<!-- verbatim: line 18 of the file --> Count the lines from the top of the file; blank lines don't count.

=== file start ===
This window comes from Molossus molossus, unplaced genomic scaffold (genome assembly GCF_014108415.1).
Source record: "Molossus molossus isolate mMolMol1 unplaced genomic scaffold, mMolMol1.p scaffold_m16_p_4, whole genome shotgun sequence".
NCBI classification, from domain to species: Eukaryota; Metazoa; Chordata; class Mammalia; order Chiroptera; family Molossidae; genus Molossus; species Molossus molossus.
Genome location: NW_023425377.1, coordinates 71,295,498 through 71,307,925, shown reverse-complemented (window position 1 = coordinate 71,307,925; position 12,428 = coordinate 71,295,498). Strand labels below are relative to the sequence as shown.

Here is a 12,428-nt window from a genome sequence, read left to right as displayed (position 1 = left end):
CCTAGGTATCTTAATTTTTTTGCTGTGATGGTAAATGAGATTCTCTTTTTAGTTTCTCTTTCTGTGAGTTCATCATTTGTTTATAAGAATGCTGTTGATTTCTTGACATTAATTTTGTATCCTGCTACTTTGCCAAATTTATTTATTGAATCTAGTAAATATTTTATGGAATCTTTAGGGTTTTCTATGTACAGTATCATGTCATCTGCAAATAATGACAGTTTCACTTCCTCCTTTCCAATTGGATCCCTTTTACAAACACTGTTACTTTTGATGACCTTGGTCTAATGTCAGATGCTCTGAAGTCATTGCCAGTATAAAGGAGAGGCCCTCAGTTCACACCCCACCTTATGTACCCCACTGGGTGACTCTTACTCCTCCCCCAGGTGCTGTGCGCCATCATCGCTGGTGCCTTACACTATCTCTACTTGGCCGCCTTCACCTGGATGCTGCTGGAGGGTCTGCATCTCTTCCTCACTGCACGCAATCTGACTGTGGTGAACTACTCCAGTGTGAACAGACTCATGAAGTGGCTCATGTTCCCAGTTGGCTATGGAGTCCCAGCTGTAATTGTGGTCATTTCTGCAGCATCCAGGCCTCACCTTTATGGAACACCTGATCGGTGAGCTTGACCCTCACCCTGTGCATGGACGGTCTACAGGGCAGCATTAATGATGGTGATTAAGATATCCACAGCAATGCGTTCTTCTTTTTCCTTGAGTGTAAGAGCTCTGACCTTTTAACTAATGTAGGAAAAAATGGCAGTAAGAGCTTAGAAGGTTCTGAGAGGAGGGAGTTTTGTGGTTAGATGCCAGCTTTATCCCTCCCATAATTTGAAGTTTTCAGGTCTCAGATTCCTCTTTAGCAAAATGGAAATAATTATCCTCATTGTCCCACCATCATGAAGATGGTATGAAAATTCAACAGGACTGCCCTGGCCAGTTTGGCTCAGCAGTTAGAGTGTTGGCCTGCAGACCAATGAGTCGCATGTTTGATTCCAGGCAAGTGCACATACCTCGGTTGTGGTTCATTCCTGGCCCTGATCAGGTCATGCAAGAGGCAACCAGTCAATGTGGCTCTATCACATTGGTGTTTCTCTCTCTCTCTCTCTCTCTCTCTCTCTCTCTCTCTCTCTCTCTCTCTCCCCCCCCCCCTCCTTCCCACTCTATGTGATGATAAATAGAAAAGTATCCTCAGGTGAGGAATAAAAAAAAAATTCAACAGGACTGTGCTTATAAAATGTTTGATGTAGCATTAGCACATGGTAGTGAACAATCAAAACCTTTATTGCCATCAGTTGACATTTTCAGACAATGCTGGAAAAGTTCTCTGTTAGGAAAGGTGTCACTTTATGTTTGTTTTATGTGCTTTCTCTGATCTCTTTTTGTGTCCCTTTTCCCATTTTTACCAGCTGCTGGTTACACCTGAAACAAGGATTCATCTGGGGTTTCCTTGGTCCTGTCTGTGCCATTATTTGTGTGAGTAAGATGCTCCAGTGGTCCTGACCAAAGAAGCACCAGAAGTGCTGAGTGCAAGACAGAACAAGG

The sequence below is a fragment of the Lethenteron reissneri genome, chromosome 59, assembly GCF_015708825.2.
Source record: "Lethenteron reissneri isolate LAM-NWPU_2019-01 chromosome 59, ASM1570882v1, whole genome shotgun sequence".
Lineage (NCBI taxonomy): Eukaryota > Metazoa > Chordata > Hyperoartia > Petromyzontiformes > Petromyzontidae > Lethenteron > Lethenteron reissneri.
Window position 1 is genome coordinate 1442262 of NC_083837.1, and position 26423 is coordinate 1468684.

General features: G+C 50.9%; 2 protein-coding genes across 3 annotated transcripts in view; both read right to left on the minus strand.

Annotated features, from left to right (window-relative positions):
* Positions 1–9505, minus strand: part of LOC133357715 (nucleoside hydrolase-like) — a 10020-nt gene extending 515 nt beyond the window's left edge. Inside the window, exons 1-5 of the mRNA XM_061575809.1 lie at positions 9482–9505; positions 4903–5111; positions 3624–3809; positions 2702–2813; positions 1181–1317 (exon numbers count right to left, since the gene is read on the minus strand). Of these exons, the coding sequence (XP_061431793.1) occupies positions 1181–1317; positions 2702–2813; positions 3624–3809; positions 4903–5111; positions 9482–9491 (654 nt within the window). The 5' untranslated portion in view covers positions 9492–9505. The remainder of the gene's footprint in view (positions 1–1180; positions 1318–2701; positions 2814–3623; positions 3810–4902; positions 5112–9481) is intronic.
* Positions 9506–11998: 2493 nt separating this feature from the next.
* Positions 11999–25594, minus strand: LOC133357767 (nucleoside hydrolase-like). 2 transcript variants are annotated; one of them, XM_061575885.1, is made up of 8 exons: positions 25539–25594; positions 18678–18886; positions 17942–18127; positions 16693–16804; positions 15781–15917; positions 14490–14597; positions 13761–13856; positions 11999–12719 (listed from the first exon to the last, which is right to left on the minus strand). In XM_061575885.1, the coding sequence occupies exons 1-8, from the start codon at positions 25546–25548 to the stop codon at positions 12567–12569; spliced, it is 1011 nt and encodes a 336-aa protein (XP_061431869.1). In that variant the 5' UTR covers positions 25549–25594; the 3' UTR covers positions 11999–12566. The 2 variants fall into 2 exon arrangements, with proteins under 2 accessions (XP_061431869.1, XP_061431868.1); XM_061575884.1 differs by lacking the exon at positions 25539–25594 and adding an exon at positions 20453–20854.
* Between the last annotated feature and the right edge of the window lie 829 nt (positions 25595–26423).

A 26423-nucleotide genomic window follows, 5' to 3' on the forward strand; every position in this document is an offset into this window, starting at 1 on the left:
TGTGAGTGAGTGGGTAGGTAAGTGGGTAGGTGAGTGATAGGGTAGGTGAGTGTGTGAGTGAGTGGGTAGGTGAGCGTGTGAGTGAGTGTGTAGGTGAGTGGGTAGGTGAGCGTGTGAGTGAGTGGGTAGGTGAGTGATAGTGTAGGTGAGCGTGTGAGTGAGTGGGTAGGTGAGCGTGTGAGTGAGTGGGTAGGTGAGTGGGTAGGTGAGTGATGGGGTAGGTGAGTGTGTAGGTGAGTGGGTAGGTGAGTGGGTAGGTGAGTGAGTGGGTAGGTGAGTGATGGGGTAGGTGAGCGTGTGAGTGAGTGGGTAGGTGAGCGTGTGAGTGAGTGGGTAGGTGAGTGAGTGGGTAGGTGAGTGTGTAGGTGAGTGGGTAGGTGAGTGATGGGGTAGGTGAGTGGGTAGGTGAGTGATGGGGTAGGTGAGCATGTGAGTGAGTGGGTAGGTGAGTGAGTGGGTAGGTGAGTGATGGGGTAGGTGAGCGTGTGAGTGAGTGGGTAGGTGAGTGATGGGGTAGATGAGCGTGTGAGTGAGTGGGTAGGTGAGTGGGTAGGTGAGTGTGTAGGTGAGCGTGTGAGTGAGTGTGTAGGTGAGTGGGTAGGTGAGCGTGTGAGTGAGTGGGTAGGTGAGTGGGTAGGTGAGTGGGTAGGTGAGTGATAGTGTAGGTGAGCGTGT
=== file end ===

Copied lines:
TGTGAGTGAGTGGGTAGGTAAGTGGGTAGGTGAGTGATAGGGTAGGTGAGTGTGTGAGTGAGTGGGTAGGTGAGCGTGTGAGTGAGTGTGTAGGTGAGTGGGTAGGTGAGCGTGTGAGTGAGTGGGTAGGTGAGTGATAGTGTAGGTGAGCGTGTGAGTGAGTGGGTAGGTGAGCGTGTGAGTGAGTGGGTAGGTGAGTGGGTAGGTGAGTGATGGGGTAGGTGAGTGTGTAGGTGAGTGGGTAGGTGAGTGGGTAGGTGAGTGAGTGGGTAGGTGAGTGATGGGGTAGGTGAGCGTGTGAGTGAGTGGGTAGGTGAGCGTGTGAGTGAGTGGGTAGGTGAGTGAGTGGGTAGGTGAGTGTGTAGGTGAGTGGGTAGGTGAGTGATGGGGTAGGTGAGTGGGTAGGTGAGTGATGGGGTAGGTGAGCATGTGAGTGAGTGGGTAGGTGAGTGAGTGGGTAGGTGAGTGATGGGGTAGGTGAGCGTGTGAGTGAGTGGGTAGGTGAGTGATGGGGTAGATGAGCGTGTGAGTGAGTGGGTAGGTGAGTGGGTAGGTGAGTGTGTAGGTGAGCGTGTGAGTGAGTGTGTAGGTGAGTGGGTAGGTGAGCGTGTGAGTGAGTGGGTAGGTGAGTGGGTAGGTGAGTGGGTAGGTGAGTGATAGTGTAGGTGAGCGTGT